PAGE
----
GPUs (Firepro) and Intro to OpenCL

GPU – History
First true 3D graphics started with early
display controllers (video shifters)
 They acted as pass between CPU and
 RCA’s “Pixie” video chip (CDP1861) in 1976
capable of outputting video signal at 62x128
 In 1977 this chip was followed by Television
Interface Adapter (TIA) 1A
GPU – History
TIA was integrated into Atari 2600 for
generating the screen display, sound effects
and reading the input from the controller
GPU – History
Basically vertices transformed into pixels
 Computing by “hand” and that was very slow
 Early 80’s to late 90’s early GPUs work with
fixed-function pipeline
GPU – History
GPU – History
Later general programming extended to
shader stage
 Data independence is also explored
 In 2006 NVidia GeForce 8800 mapped
separate graphics stage to a unified array of
processors(for vertex shading, geometry and
pixel processing)
 In 2007 NVidia release of CUDA
Similar to computer CPU but designed for the
purpose of computing very complex
mathematical and geometric calculation
 In past all this work has been done by CPU
which put strain on CPU and degraded
 GPU improves performance because of its
parallel processing architecture which allows
it to perform multiple calculation at same time
Some of the fastest GPU has much more
transistors than average CPU
 GPU due to intensive calculation and speed
produce a lot of heat so on the motherboard it is
usually located under heat sink or fan
 GPU typically interface with motherboard using
PCI Express bus or accelerated graphic port and
can be replaced or upgraded easily
 There can be multiple GPUs do draw images
simultaneously to the screen increasing the
processing power (Google Tango Project)
Architecturally CPU
consist of few cores
that can handle
multiple threads at
the time
GPU consist of
hundreds of cores
that can handle
thousands of
Discrepancy in floating point capability between CPU
and GPU is that GPU is specialized for computeintensive, highly parallel computation - exactly what
graphic rendering is about and so 80% of transistors
are devoted for data processing
Same function is executed on each element of
data with high arithmetic intensity
Benefits of using GPU vs CPU
GPU has many benefits such as more
computing power, larger memory
bandwidth and lower power
consumption but regarding its high
computing there are some constraints
 Developing a code with GPU takes more
time and requires highly skilled work
 GPU code runs in parallel so data
partition and synchronization is needed
Benefits of using GPU vs CPU
It is hard to answer this question since it
is application dependant
 Simply GPU is very good following
straight line of processing but not so
good when processing different
processing path
 Code should be executed on GPU when
it must be executed many times in
Benefits of using GPU vs CPU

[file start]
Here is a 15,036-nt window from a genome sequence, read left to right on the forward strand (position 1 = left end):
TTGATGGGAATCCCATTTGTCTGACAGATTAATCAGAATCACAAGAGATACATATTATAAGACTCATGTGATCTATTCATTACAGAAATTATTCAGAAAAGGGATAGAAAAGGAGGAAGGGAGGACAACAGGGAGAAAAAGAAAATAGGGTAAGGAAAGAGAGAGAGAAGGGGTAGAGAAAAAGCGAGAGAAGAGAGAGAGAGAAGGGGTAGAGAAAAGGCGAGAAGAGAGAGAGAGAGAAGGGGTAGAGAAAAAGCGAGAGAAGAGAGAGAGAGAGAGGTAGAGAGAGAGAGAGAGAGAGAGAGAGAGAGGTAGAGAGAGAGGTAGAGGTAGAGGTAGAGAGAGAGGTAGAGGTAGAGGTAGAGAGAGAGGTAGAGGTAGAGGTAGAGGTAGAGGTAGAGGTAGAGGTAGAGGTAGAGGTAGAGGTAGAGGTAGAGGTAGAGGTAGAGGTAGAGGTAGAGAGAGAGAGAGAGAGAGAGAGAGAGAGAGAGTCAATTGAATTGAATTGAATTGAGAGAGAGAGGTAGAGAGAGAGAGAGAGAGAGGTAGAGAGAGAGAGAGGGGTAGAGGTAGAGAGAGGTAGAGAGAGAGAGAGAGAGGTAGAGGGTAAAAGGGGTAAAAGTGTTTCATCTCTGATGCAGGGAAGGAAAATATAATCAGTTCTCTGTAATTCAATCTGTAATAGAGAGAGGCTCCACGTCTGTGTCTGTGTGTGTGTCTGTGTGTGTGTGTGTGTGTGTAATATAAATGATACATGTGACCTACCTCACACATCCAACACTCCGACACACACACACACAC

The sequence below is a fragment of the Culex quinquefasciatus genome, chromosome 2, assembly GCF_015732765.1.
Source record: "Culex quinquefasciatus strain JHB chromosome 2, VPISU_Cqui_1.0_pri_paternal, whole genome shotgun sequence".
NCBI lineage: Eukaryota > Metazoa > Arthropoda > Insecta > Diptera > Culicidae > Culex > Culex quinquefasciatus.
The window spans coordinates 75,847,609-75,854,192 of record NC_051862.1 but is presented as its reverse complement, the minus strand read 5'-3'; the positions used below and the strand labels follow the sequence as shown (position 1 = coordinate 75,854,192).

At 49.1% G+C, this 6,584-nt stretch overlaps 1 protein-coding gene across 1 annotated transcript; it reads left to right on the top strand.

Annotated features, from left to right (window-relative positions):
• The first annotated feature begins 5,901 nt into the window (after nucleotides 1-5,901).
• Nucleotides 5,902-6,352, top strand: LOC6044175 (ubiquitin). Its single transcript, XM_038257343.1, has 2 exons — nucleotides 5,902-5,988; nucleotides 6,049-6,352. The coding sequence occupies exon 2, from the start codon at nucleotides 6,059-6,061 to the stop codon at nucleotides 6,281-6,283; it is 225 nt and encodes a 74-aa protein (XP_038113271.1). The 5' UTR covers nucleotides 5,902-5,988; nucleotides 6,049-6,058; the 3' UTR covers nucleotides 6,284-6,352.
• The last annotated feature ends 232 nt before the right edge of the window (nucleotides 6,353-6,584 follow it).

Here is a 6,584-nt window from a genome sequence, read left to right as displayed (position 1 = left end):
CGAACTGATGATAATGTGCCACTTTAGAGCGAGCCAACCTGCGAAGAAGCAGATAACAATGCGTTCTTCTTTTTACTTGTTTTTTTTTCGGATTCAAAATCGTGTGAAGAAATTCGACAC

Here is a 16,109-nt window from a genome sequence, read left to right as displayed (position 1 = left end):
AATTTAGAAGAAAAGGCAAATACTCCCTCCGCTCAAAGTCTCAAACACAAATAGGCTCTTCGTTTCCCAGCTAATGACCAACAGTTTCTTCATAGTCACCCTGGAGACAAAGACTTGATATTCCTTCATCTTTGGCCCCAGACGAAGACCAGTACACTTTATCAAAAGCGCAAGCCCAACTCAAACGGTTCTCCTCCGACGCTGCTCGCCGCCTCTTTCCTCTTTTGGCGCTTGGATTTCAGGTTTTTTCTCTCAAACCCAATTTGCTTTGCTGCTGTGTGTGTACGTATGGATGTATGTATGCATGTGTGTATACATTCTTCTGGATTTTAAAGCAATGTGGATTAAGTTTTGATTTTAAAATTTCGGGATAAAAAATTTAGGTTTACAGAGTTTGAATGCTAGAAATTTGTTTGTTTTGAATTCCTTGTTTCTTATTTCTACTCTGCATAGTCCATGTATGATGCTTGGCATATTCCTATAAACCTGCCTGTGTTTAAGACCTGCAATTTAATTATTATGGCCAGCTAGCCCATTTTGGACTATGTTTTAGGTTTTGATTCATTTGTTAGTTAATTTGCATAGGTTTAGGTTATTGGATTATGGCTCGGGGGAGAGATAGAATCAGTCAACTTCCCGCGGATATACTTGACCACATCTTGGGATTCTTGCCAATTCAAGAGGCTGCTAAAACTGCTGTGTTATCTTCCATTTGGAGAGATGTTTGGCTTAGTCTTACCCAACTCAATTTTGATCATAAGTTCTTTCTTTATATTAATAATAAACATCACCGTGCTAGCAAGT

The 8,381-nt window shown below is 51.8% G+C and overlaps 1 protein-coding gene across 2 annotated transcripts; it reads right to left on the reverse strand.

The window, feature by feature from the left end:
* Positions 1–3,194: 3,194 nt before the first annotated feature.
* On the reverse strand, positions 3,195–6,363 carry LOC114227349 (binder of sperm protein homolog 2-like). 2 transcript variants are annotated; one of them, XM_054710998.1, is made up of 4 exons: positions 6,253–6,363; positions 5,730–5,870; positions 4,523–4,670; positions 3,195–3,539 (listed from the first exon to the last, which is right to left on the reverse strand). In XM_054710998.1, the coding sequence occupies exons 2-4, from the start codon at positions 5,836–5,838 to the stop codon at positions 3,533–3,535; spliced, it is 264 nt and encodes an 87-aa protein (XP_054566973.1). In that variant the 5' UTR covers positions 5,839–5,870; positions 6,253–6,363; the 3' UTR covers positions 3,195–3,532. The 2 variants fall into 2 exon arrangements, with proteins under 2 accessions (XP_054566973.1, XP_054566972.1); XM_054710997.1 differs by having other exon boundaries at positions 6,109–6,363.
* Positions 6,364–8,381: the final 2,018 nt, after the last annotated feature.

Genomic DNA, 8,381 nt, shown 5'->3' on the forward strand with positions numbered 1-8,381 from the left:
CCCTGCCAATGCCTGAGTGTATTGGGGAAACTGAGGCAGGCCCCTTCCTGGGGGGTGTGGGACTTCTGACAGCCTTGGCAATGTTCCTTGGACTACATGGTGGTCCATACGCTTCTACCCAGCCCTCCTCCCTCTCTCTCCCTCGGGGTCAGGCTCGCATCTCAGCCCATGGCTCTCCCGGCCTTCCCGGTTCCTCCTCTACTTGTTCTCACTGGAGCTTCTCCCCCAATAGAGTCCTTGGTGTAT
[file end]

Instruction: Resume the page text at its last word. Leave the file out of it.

Example we can blend pixels from A to B
and put them all in C
 This task when executed on CPU would be:
 For (int i = 0; i < pixelCount; i++)
C[i] = A[i] + B[i];
This code can be slow when many pixels
Benefits of using GPU vs CPU
Code C[i] = A[i] + B[i]; and then we can populate cores with
this code assigning value i for each
This is where GPU is at its best because all cores execute
program at same time
Example where GPU is not very fast is conditional branching
which implies making copy of the program that follows branch
A and populate all cores with this code
Execute until first logical operation
Evaluate all elements and continue processing all elements
that follow branch A and enqueue all processes that chose
path B
Problem is there is no program for B and now all cores that
chose B must be idle
Benefits of using GPU vs CPU
Possible worst case from prev point?
 Only one core executes A branch and all
others idle
 Once cores executing A are done we could
activate branch B version of the program
(copying oit from memory buffer to core
 Execute B branches and if needed merge
Benefits of using GPU vs CPU
GPU is designed for multithreaded
 GPU makers can easily add more cores
whenever they want to add computational
power but the problem is that some problems
can not be divided in smaller problems
 Lecture point: Not every problem lends itself to
 Ex: nth in Fibonacci series (CPU much faster
Benefits of using GPU vs CPU
GPU can be more efficient for other reasons
beside parallel computing
More restrictive memory access
Does not support as many data types
GPUs have limited instruction sets to perform
specialized calculations
GPUs are highly optimized for floating point
Integer point calculation is not necessarily
faster on GPU
AMD FirePro™ D-Series GPU
Newest star of GPU in new Mac Pro
3 models D300, D500, D700
Main difference between above is number
of stream processors, VRAM, width of
memory bus, memory bandwidth and